Eddie’s Grill: Opened in 1950, Eddie’s Grill serves American fare such as burgers, hot dogs and root beer out of a barrel with a side of Elvis Presley from the jukebox. “Some of these people have been coming 50 years, maybe more,” says owner Eddie Sezon, who can be found working every day from 1 p.m. until close with family members alongside him. “It’s been a family business all the way through.” 5377 Lake Rd. E., Geneva-on-the-Lake 44041, 440/466-8720, eddiesgrill.com
Allison’s Mini Golf: “This one has been open every summer since 1924,” says co-owner Georgette Allison, who bought the miniature golf course in 1981. Each hole offers fun and unique obstacles, from bowling pins bobbing at hole 11 to a clown cracking a smile at hole 17. Hole 12 is right along the main drag, which allows for passersby to catch a glimpse of whether your putting is up to par. 5456 Lake Rd., Geneva 44041, 440/466-7922, allisonsminigolf.com
Old Firehouse Winery: Built in 1924 to house the town’s fire truck, this property opened as the Old Firehouse Winery in 1988. It offers more than 20 varieties as well as burgers, wings and fries, and the rafters are covered in firefighter patches. “Coming here is just a completely different experience than other wineries, other restaurants, because of the people and the atmosphere,” says manager Mike Porcello. 5499 Lake Rd. E., Geneva-on-the-Lake 44041, 440/466-9300, oldfirehousewinery.com
This town’s rich nautical history is reflected in its vibrant downtown and inviting Main Street Beach.
Long known as a “city of sea captains,” this lakeshore town that straddles the border of Lorain and Erie counties has grown up around its namesake river, which snakes through the community. It provides a connection to Lake Erie, with canals running right up to the backyards of many of the homes here.
These days, the town, which was incorporated as a village in 1837, is a family-friendly beach community known for its historic downtown and slow-paced atmosphere.
“It’s like walking into a Norman Rockwell painting,” says Sandy Coe, executive director of the Vermilion Chamber of Commerce. “You feel like you went back in time and it’s so relaxing … you can just slow down and have an ice cream cone and watch the sunset.”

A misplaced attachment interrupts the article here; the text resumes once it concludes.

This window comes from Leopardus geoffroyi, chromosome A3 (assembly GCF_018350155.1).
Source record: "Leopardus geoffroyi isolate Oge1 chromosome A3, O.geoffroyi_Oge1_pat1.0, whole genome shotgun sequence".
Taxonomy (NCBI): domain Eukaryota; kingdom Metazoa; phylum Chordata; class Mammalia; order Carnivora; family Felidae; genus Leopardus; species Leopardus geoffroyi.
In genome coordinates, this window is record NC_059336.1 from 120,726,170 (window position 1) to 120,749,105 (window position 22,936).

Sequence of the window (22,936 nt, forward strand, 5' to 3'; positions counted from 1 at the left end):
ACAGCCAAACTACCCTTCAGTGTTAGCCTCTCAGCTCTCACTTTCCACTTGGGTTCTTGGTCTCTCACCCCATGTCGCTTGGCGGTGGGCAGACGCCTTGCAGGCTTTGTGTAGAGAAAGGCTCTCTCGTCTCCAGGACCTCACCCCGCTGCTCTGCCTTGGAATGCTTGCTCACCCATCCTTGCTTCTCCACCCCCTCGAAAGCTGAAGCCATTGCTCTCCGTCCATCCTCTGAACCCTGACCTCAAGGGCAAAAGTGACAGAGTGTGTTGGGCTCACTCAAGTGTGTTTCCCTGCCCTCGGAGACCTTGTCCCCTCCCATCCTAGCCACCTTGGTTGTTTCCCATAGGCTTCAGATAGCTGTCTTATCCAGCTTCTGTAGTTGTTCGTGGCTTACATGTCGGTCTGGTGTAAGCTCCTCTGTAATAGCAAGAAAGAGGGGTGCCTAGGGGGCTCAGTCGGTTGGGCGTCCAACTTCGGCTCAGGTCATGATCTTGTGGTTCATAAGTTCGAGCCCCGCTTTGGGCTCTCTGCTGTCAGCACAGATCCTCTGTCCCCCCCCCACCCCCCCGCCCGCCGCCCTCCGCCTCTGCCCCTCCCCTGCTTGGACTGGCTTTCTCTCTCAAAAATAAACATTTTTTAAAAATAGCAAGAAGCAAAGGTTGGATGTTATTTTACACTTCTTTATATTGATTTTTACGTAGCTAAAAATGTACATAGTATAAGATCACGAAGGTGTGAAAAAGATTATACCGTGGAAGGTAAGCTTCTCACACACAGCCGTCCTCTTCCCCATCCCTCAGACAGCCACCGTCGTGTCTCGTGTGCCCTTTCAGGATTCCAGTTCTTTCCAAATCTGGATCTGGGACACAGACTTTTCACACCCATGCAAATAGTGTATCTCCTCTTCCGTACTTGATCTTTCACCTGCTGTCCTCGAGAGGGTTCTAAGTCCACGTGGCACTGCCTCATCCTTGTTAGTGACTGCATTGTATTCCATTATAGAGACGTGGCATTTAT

A stroll through town takes you past storefronts such as Lee’s Landing Nautical Gift Shop & Art Gallery and the third-generation family candy shop Brummer’s Chocolates. Antique signs adorn many storefronts, and the old Coca-Cola ads and comic book collectibles at Big Ed’s Soda Grill spur waves of nostalgia.
A sidewalk connects Vermilion’s walkable downtown to Main Street Beach, beckoning travelers to slow down and spend a little time along the water during their visit. Adirondack chairs are lazily spread out on the wooden boardwalk so you can kick back and take in the view.
“People are fast-paced, but when you come here, you’re just relaxed and calm and listening to the waves of the water hitting the shore,” says Coe. “It’s a whole different world here.” For directions and more information, visit vermilionoh.us.
Lee’s Landing Nautical Gift Shop & Art Gallery: Since 1971, owner Leona Shattuck and her family have sold custom-designed shirts, mugs, signs and other keepsakes in their nautical-themed gift shop. “A lot of our items are handcrafted ourselves,” says Art Shattuck, the owner’s son. “We create our own signs, do our own mugs with our own designs and all of our shirts are our own designs.” Add a personal touch by asking the Shattucks to print your custom design on a range of store items for an additional cost. 652 Main St., Vermilion 44089, 440/967-0750
Big Ed’s Soda Grill: This 1930s-themed restaurant serves up phosphates and ice cream sodas at the same counter owner Mike Tomshack visited as a kid. Order a basket of fries with one of the eatery’s popular burgers, known for their classic diner style and friendly prices. “Even though the younger people didn’t grow up with a soda fountain, they still think it’s neat to belly up to the bar and watch [someone] make a soda-fountain treat,” says Tomshack. 5502 Liberty Ave., Vermilion 44089, 440/967-4002
Paper Moon Vineyards: Choose from 16 varieties ranging from dry reds to sweet ice wines, and order from the small menu of panini sandwiches, pizzas and more. Since 2009, the Cawrse family has hosted live music at the 50-acre property on weekends. “We have always tried to make music an extra fun thing that we do,” says owner Adam Cawrse. 2008 State Rd., Vermilion 44089, 440/967-2500, papermoonvineyards.com
Main Street Beach: With its well-known red-and-white lighthouse and handicapped accessible beach, Vermilion’s main lakeshore attraction draws everyone to the water. “A lot of people take wedding, graduation, family photos,” says Sandy Coe of the Vermilion Chamber of Commerce. Head to the Shore Thing shop near the beach to rent umbrellas and beach chairs or to buy a keepsake to remember your visit. 400 Main St., Vermilion 44089, 440/204-2490, mainstreetvermilion.org